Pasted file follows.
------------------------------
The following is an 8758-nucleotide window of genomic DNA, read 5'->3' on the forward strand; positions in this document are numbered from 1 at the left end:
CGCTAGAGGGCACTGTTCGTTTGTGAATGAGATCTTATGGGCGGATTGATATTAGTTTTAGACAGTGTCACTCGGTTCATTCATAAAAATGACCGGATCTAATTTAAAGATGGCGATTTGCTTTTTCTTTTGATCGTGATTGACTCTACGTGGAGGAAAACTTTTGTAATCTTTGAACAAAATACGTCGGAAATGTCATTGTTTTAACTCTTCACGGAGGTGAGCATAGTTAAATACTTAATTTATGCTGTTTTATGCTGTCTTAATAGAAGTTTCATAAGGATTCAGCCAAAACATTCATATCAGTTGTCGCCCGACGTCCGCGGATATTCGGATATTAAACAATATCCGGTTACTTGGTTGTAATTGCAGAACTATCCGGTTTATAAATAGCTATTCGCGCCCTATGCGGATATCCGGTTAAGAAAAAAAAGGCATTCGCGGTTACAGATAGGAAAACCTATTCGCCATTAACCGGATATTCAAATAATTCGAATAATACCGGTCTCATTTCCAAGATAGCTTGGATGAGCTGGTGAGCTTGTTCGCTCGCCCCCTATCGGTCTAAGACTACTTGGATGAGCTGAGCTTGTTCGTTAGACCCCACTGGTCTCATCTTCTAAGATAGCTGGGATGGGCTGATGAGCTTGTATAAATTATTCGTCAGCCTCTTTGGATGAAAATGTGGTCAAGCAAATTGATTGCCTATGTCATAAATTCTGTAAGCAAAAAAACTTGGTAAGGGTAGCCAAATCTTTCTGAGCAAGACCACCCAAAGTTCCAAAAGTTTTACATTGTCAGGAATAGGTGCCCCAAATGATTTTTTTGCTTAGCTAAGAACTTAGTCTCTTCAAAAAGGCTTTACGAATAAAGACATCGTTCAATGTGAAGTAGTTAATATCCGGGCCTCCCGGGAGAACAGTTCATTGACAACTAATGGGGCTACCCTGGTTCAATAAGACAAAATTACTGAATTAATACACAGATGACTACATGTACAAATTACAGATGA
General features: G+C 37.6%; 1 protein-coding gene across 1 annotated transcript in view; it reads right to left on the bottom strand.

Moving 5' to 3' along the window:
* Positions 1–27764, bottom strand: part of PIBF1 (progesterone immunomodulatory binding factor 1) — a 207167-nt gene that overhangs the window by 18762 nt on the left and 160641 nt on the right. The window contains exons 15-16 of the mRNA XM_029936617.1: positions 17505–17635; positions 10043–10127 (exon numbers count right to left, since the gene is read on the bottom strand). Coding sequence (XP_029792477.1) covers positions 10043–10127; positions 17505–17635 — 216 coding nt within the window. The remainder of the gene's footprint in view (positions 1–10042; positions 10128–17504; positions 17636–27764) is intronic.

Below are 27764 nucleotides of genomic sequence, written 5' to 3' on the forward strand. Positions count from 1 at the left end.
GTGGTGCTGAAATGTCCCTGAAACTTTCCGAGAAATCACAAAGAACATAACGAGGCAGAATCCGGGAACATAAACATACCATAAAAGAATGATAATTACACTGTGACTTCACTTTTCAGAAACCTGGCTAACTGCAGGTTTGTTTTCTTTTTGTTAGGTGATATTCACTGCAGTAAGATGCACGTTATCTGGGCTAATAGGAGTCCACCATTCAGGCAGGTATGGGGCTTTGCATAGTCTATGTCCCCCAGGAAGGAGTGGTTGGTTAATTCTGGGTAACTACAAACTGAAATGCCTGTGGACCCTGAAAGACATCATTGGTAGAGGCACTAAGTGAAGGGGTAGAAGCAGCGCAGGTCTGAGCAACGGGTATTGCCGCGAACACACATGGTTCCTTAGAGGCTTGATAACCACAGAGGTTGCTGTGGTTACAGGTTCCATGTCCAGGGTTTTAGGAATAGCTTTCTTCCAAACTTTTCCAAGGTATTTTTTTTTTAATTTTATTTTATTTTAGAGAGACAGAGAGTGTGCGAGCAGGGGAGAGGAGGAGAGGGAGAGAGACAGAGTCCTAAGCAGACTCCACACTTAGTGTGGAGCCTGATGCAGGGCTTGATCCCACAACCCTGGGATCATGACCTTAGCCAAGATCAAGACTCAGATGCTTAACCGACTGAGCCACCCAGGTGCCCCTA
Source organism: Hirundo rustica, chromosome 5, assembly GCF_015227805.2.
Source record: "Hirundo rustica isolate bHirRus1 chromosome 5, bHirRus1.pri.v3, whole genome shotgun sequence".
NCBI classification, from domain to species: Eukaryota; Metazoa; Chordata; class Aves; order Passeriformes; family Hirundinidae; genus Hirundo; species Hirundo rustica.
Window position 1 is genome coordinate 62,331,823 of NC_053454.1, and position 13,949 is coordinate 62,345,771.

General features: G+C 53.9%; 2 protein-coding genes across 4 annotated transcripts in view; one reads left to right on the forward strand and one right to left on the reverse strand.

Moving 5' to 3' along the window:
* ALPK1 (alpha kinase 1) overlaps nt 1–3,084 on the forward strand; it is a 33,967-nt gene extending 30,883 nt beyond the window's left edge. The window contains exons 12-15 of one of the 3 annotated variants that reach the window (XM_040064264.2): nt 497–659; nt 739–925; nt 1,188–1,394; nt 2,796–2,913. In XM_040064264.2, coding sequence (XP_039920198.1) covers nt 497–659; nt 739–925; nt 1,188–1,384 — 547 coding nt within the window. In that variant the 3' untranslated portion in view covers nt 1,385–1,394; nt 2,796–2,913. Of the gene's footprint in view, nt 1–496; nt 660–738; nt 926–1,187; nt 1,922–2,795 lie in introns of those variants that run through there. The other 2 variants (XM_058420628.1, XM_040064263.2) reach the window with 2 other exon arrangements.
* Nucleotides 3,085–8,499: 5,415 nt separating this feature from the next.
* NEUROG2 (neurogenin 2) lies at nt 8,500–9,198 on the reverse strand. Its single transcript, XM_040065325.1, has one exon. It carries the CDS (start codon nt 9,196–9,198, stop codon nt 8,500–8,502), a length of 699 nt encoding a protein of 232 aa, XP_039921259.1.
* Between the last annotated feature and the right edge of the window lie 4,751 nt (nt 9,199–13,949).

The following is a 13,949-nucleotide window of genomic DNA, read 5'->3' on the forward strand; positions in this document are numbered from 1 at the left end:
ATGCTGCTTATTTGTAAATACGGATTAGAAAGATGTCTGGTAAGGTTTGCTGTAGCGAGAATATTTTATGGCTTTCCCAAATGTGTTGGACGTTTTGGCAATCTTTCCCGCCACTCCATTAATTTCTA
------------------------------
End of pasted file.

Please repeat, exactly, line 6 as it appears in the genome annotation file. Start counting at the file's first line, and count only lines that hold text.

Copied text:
Below are 27764 nucleotides of genomic sequence, written 5' to 3' on the forward strand. Positions count from 1 at the left end.